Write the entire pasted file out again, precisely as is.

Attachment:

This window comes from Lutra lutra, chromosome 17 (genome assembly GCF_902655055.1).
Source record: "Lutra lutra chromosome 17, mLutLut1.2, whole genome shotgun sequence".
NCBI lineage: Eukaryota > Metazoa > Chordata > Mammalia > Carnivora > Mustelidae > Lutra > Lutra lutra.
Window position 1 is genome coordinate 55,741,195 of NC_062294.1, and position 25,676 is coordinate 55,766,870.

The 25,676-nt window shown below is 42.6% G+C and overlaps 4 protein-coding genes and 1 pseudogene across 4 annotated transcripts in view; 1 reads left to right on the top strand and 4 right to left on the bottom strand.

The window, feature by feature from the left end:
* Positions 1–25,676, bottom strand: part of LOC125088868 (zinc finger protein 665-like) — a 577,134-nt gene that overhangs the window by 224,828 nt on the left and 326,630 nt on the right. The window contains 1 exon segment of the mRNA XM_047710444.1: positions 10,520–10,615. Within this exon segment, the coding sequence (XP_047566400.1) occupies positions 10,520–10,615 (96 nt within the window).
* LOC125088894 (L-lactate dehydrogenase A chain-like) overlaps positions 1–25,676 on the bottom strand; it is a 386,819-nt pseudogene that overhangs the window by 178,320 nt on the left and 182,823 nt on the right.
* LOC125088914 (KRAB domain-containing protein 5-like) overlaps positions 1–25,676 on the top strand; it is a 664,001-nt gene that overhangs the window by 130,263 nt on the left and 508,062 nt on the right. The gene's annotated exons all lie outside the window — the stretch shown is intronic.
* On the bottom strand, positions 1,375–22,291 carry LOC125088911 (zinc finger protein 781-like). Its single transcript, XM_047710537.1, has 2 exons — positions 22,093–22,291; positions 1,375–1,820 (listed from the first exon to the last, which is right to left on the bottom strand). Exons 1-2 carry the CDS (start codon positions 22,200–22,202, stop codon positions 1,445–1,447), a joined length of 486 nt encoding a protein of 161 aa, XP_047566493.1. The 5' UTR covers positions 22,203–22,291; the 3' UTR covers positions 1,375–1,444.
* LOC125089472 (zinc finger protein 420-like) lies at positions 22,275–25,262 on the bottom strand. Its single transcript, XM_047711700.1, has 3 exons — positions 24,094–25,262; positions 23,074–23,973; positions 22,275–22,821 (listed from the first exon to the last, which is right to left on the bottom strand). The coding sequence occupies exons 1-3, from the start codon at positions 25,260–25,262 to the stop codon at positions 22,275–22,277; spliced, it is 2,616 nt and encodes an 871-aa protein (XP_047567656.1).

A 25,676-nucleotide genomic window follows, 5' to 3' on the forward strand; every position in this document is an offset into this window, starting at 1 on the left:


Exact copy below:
This window comes from Lutra lutra, chromosome 17 (genome assembly GCF_902655055.1).
Source record: "Lutra lutra chromosome 17, mLutLut1.2, whole genome shotgun sequence".
NCBI lineage: Eukaryota > Metazoa > Chordata > Mammalia > Carnivora > Mustelidae > Lutra > Lutra lutra.
Window position 1 is genome coordinate 55,741,195 of NC_062294.1, and position 25,676 is coordinate 55,766,870.

The 25,676-nt window shown below is 42.6% G+C and overlaps 4 protein-coding genes and 1 pseudogene across 4 annotated transcripts in view; 1 reads left to right on the top strand and 4 right to left on the bottom strand.

The window, feature by feature from the left end:
* Positions 1–25,676, bottom strand: part of LOC125088868 (zinc finger protein 665-like) — a 577,134-nt gene that overhangs the window by 224,828 nt on the left and 326,630 nt on the right. The window contains 1 exon segment of the mRNA XM_047710444.1: positions 10,520–10,615. Within this exon segment, the coding sequence (XP_047566400.1) occupies positions 10,520–10,615 (96 nt within the window).
* LOC125088894 (L-lactate dehydrogenase A chain-like) overlaps positions 1–25,676 on the bottom strand; it is a 386,819-nt pseudogene that overhangs the window by 178,320 nt on the left and 182,823 nt on the right.
* LOC125088914 (KRAB domain-containing protein 5-like) overlaps positions 1–25,676 on the top strand; it is a 664,001-nt gene that overhangs the window by 130,263 nt on the left and 508,062 nt on the right. The gene's annotated exons all lie outside the window — the stretch shown is intronic.
* On the bottom strand, positions 1,375–22,291 carry LOC125088911 (zinc finger protein 781-like). Its single transcript, XM_047710537.1, has 2 exons — positions 22,093–22,291; positions 1,375–1,820 (listed from the first exon to the last, which is right to left on the bottom strand). Exons 1-2 carry the CDS (start codon positions 22,200–22,202, stop codon positions 1,445–1,447), a joined length of 486 nt encoding a protein of 161 aa, XP_047566493.1. The 5' UTR covers positions 22,203–22,291; the 3' UTR covers positions 1,375–1,444.
* LOC125089472 (zinc finger protein 420-like) lies at positions 22,275–25,262 on the bottom strand. Its single transcript, XM_047711700.1, has 3 exons — positions 24,094–25,262; positions 23,074–23,973; positions 22,275–22,821 (listed from the first exon to the last, which is right to left on the bottom strand). The coding sequence occupies exons 1-3, from the start codon at positions 25,260–25,262 to the stop codon at positions 22,275–22,277; spliced, it is 2,616 nt and encodes an 871-aa protein (XP_047567656.1).

A 25,676-nucleotide genomic window follows, 5' to 3' on the forward strand; every position in this document is an offset into this window, starting at 1 on the left: